General Manager Ryan Sasse said the store has been doing well financially and is moving into a bigger space so it can start marketing patio furniture next to snowboards and ski jackets during the summer. Despite continued redevelopment on the Pike, Sasse says rising rent hasn’t been a concern.
Ski Chalet has been located in an Alpine-style building at 2704 Columbia Pike since 1969. It will reopen in Seven Corners at some point this fall.
Sasse says he is not sure what will eventually take the store’s place on the Pike.
A “for sale or lease” sign on the side of Colony House Furniture at 1700 Lee Highway has prompted a number of people to email us and ask what’s going on with the iconic, 54-year-old store. Today, owner J.R. Diffee provided an answer.
The business plans to cash in on its prime real estate and relocate.
“This is not a going out of business,” Diffee said emphatically. “The property is for sale, the business is not.”
Diffee says he anticipates a developer buying the property, then leasing it back to the store until building permits are approved. In the meantime, Diffee says he will be looking for a new location.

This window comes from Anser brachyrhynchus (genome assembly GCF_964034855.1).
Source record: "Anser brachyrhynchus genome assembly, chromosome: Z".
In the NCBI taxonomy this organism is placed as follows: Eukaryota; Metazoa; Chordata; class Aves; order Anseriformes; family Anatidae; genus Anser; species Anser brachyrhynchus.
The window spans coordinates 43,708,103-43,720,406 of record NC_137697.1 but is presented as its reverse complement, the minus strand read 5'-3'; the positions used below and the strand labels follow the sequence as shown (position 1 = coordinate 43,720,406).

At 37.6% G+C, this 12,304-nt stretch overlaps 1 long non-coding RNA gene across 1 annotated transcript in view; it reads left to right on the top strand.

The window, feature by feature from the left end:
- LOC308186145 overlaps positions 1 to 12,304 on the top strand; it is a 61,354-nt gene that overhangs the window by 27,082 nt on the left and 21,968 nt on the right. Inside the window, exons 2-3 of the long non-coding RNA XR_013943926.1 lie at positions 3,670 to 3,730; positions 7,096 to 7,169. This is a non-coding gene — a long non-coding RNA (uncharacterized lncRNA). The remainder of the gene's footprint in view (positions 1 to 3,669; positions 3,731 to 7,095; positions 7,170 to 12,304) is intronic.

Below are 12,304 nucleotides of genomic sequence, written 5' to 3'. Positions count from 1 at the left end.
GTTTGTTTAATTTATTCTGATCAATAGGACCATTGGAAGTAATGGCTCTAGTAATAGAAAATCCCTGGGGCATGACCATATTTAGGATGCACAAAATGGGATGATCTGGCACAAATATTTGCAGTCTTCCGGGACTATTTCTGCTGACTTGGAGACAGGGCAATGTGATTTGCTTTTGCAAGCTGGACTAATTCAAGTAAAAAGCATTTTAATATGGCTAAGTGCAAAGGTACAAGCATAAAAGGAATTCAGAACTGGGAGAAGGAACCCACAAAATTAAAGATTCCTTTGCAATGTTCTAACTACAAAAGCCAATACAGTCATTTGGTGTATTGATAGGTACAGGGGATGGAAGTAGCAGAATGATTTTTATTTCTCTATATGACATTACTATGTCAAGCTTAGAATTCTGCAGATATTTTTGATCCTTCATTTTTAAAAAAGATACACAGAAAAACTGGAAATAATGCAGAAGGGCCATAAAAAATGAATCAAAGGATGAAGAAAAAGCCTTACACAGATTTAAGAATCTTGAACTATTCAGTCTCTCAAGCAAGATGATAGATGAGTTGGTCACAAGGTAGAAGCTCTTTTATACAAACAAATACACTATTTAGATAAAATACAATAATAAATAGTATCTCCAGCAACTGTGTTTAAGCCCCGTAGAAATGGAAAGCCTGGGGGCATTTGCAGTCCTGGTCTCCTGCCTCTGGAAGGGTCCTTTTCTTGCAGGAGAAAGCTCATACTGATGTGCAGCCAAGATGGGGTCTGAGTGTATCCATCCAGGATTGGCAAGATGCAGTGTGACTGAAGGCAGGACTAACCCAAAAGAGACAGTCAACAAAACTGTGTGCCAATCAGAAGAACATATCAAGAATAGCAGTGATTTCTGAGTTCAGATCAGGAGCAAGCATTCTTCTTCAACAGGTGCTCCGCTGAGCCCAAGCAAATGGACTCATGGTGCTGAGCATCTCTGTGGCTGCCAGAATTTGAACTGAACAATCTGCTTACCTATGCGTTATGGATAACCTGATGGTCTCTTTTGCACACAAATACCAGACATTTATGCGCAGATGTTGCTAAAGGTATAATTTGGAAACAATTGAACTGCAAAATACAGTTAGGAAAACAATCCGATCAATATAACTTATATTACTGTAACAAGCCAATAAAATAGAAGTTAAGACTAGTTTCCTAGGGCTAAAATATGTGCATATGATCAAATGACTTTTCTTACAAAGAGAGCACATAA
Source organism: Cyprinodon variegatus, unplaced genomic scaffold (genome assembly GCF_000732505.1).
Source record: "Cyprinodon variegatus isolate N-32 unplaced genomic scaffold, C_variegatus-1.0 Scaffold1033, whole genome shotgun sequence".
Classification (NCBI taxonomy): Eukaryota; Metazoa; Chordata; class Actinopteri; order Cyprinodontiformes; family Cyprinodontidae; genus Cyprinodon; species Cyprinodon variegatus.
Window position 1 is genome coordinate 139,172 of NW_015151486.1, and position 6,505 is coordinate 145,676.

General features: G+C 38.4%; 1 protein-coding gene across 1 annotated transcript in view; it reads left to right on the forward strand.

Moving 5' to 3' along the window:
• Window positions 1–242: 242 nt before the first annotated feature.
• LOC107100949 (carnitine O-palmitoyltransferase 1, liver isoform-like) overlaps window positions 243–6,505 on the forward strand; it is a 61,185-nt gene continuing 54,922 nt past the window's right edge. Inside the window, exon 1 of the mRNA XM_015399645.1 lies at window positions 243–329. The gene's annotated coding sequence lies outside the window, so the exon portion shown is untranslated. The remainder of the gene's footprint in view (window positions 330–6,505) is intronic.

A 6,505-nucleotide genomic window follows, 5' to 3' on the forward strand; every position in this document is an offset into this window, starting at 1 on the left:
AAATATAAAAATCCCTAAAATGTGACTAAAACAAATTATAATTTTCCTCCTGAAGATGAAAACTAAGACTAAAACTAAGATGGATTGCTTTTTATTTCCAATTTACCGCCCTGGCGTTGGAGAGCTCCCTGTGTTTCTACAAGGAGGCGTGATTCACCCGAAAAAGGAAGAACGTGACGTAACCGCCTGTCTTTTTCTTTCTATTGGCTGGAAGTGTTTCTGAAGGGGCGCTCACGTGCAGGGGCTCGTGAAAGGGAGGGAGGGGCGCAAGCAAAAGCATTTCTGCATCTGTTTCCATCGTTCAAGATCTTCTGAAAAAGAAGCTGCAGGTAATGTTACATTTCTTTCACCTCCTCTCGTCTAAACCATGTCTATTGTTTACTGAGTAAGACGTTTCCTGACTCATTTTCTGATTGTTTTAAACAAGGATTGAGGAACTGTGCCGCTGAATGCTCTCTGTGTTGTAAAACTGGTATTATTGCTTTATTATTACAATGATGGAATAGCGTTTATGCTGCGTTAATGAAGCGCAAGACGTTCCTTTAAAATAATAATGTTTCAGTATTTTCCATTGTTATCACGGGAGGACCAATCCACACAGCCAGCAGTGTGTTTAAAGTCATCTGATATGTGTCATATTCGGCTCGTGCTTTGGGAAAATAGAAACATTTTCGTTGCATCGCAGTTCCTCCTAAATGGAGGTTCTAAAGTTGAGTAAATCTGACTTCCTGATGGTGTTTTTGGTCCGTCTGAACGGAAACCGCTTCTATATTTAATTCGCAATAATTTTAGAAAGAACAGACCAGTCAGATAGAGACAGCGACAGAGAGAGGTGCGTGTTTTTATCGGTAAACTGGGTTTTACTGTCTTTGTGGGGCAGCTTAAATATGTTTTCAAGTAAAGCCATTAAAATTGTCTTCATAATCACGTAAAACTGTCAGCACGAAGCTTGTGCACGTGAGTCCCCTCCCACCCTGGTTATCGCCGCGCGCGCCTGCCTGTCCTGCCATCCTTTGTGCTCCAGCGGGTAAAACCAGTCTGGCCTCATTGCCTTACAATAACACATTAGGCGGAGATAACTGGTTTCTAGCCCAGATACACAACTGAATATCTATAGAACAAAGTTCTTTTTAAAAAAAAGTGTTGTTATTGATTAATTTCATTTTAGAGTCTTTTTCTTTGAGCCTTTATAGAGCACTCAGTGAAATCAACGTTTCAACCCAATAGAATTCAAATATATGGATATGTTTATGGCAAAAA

Will he move the store to another address in Arlington?
“I’d love to,” said Diffee, an Arlington Chamber of Commerce board member. “I have three kids in Arlington Public Schools… I buy into the Arlington Way.”
Diffee said that while the furniture business was hurt by the recession, sales at the store were up 7.5 percent last year. Still, he said that the property the store has occupied since 1957 — adjacent to I-66 and within a long walk of Rosslyn and Courthouse — is now worth more to a developer than it is to a furniture store.